It had rained heavily all night but the depression in the bay had not apparently weakened and the rains were lashing out with unabated vigour much after sunrise, a city not cut out for heavy rains the roads in Chennai were predictably clogged making both vehicular and movement on foot most cumbersome and normal life was thrown totally out of gear.
The scene inside the Jaslok Community Ophthalmic Centre the community services wing of Sankara Nethralaya offering cost free treatment to indigent patients however painted a very different picture. The clock at the front office showed 8:00 am and inhospitable weather notwithstanding poor and needy patients had assembled in good number at the place which had over the years become a beacon of hope for the poorest of the poor among the visually impaired. The place was bustling with activity, hospital staff serving free breakfast for the waiting patients, front office executives busy registering new patients, attendants guiding first time patients on procedures and doctors and Para medial staff rushing about in right earnest.
Among the patients assembled at the waiting lounge was little Krishnamurthy a nervous little lad of about 7 years standing with his hand firmly clasping his father’s hand, he seemed to be in a state of shock and fear, unsure of his movements without help from his father. Father and son had traveled more than 200 kilometers from their native village near Thiruvannamalai unmindful of the hostile weather conditions to the Jaslok Community Ophthalmic Centre the place on which Anand the boy’s father had pinned his last hope of regaining his little son’s vision.
After a quick registration process the executive at the front office started with the preliminary questions on what the problem was, the father of the boy seemed to be under heavy emotional stress and could hardly bring the words to his mouth, between sobs and sighs he narrated that his son Krishnamurthy aged 7 years was struck very hard by a cricket bat on his left eye when playing a game of cricket near his home, the impact of the blow had caused major damage to the left eye and had robbed him of his sight instantly. The doctor at the local clinic after examining the effected eye had indicated that the damage seemed irreparable; he expressed his helplessness and referred the boy to the nearby government hospital for a second opinion. The doctors at the government hospital examined the effected eye, realizing the seriousness of the case and the poor financial state of the boy’s father they referred the patient to the Sankara Nethralaya for cost free advanced treatment.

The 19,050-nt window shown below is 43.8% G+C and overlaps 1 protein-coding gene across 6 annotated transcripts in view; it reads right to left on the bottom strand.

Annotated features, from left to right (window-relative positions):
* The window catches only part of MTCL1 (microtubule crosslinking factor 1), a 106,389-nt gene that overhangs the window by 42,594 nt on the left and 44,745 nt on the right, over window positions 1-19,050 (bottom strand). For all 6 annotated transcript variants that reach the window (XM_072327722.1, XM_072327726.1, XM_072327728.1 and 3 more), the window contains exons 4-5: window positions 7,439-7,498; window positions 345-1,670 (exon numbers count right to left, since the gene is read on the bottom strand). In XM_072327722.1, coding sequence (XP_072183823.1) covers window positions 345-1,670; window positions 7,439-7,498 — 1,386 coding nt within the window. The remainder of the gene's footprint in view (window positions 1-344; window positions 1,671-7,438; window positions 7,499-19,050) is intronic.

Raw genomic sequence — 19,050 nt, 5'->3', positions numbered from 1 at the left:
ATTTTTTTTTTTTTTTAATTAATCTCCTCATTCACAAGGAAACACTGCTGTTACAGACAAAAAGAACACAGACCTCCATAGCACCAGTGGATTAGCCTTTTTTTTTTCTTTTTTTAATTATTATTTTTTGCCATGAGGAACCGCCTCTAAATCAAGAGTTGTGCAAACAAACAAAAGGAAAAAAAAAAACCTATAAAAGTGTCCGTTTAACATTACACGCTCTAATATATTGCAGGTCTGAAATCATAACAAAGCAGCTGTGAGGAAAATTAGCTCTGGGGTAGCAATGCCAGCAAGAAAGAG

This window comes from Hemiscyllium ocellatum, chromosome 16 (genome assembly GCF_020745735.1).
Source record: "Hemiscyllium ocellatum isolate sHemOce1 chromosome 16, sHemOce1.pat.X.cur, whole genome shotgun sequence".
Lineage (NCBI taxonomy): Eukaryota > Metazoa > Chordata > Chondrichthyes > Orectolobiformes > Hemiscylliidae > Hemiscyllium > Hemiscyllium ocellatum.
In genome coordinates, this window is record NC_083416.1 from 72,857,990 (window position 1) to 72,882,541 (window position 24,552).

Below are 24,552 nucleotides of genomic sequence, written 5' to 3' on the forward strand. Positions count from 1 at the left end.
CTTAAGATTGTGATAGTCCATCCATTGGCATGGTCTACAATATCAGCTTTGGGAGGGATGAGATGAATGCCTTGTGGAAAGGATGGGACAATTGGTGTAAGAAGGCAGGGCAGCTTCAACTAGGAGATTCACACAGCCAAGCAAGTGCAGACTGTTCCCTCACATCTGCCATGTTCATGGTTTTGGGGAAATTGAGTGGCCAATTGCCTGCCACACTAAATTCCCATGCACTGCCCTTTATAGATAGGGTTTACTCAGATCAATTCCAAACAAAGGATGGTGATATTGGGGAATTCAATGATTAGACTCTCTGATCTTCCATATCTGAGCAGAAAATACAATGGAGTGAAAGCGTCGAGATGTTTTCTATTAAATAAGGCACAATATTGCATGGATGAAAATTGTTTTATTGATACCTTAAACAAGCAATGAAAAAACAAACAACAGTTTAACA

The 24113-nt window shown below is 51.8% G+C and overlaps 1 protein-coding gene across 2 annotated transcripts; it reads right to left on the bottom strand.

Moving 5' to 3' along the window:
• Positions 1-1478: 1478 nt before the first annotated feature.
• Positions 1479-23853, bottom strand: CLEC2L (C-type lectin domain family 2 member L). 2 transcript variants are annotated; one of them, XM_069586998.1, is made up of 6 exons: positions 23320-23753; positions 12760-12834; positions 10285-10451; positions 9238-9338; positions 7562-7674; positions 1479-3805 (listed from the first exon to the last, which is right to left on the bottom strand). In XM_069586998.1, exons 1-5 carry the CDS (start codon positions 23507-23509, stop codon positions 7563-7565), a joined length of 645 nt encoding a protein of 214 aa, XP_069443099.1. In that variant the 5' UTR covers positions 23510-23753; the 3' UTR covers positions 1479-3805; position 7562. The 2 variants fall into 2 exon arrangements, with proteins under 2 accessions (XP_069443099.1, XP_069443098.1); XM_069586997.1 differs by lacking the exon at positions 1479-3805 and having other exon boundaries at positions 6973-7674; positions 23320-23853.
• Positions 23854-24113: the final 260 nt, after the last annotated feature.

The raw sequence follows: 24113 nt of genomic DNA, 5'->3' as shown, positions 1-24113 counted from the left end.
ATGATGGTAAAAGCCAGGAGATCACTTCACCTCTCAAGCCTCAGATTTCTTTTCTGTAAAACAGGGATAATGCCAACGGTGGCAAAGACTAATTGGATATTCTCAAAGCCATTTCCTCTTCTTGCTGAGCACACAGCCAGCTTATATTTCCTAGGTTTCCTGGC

The front office executive at JCOC took at a quick look at the letter from the government hospital; it described the case as Traumatic Cataract Left with doubtful Post Capsule. Realizing the gravity and urgency of the situation he got to act quickly, he understood that the diagnosis and treatment of the problem would involve several examinations, which would warrant the patient’s stay in the city for a couple of days. Given the terrible weather and the financial wherewithal of the patient there was no way they could have found accommodation in the city or be asked to shuttle between their village and Chennai. The front office attendant immediately made arrangements for the boy and his father to stay at the hospital until the treatment could be completed.
The boy was then thoroughly examined by a team of doctors, after several levels of in-depth evaluation the team concluded that it was a case of Pars Plenor Cataract requiring Anterior Viterectomy and implanting of Foldable intraocular lens under local anesthesia. This was followed by Lab and physician tests to ascertain the boy’s fitness for surgery after which surgery was successfully carried out by a senior surgeon and the patient was discharged the very next day with vision in his left eye fully restored. It was an emotionally and professionally fulfilling moment for the surgeons, doctors, paramedical and administrative staff who attended to little Anand from the day he walked in with the pain and trauma of loosing his vision in his left eye.
To Krishnamurthy the boy’s father it was a moment of ecstasy and joy beyond words, a fortnight’s anxious wait was over, his worst fears were belied and his son’s vision was restored fully, he was overwhelmed by a mixture of emotions and was at a total loss for words, his attempts to express his gratitude to the doctors and staff at JCOC failed as his voice was choked and the words seemed to be failing him once again, tears ran down his cheek so much like when he walked in a fortnight back, it was just that this time around they were tears of joy!